This amendment has been before every Congress since 1923. During that time there have been 25 hearings before Congressional committees and subcommittees and in 1944 both major parties favored the amendment in their platforms.
The Republican platform read, and I quote:
We favor submission by Congress to the States of an amendment to the Constitution providing for equal rights for men and women.
We favor job opportunities in the postwar world open to men and women alike without discrimination in rate of pay because of sex.
The Democratic platform read as follows:
We recommend to Congress the submission of a constitutional amendment on equal rights for women.
It would seem as though action on this amendment were long overdue in view of these facts.
The women of my home State are overwhelmingly in favor of this amendment and the Republican women of the State federation, numbering 55,000 members, in a meeting held at Albany on March 10, 1947, passed a resolution in which they said—55,000 Republican women, members of 272 Republican women's clubs in 60 of the 62 counties of New York State, Inc., meeting in Albany for our annual legislative conference [reading]:
We, the Federation of the Women's Republican Clubs of New York State, record our unalterable objection to H. R. 2007.
We object to the bill for reasons which we shall state. We also apprehend its unfortunate consequences for our party, both because it is unsound and because it is politically inexpedient. It represents a philosophy with regard to economic,
civil, social, and political discriminations against women that in the past has proved a political liabilty to those who have held that philosophy.
We object to the disregard, implicit in this bill, of pledges our party has made to support a constitutional aniendment to outlaw statutory discrimination against women. We call on the new Republican majority of the Eightieth Congress to give to the States the opportunity of voting for or against a constitutional amend. ment to give women equal rights under law with men.
By action taken at the Republican National Convention, 1940 and 1944, our party has promised to support such an amendment. We believe that the women of our party have the right to expect that this promise will be fulfilled by their party representatives.
We criticize H. R. 2007 for the futility of its purposes. It can serve no useful purpose save only to delay women in their achieving that equal status under law which all citizens of a free country should in right and justice possess.
Specifically we object to the assumption that the economic, civil, social, and political status of women requires at this late date investigation and study and research by a Presidential commission. Social status cannot wisely be legislated. Our country has made some notably unsuccessful experiments in that field. The social recognition of individuals for their individual work without regard to race, religion, color, or sex is a matter of education.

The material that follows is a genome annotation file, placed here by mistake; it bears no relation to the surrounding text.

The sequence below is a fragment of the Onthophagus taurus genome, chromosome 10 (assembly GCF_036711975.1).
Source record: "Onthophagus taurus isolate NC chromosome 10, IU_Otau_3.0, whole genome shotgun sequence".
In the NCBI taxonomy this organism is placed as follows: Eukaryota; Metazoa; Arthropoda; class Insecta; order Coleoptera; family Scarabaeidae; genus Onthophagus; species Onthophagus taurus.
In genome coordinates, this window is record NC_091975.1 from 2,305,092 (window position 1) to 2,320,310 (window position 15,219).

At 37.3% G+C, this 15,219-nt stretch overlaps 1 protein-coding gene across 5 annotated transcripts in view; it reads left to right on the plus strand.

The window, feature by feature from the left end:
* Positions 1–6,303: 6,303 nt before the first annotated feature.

The political status of women under the nineteenth amendment of the Consti-tution of the United States is or should be equal with that of man. It should not: now be debatable.
The economic and civil status of women has already been the subject of comprehensive investigation and study and report by the Women's Bureau of the United States Department of Labor, the National Federation of Business and Professional Women and other organizations, and these studies are presently available to the Members of the Congress for their enlightenment on the subject proposed for commission study.
We object to the underlying philosophy of H. R. 2007, which seems to assume that there are legal discriminations against women that can be justified by a commission to be appointed by the President. This is offensive to women who have won, after long and difficult years of education and struggle, equal political rights with man. There is no sound basis for such discrimination. We earnestly urge that Senate Joint Resolution 76 be reported out and that our Representatives vote favorably upon it.
Now, Mr. Chairman, as a woman, I feel that we are well able today to take our place beside our men on an equal footing. I have no illusions that it will all be plain sailing; I realize full well that we will have to take the rough with the smooth, and I think we are willing and able to do just that.
A great deal has been made of the so-called physical and biological handicaps of women and of the necessity that these create for certain protective legislation. I cannot agree with this view. I believe that women are, on the whole, stronger
physically than men. The life expectancy of women in the United States is about 5 years greater than that of men.
Much is made of the hazard and handicap of maternity. This, again, is exaggerated. Maternity is not a disease, it is a natural and a perfectly normal function. Women in industry and labor should be allowed maternity bonuses and benefits for the necessary time that they have to absent themselves.
There is just as good and better reason for maternity bonuses as for soldier bonuses and this in no way conflicts with the idea of equality.
The great and crying need for the amendment' is to insure equal pay for equal work. This has not been fully established and never will be until this amendment is passed.
The present laws prohibiting the employment of women in certain industries and night work mitigates strongly against them. What a farce it is not to allow women to run elevators at night, at higher pay;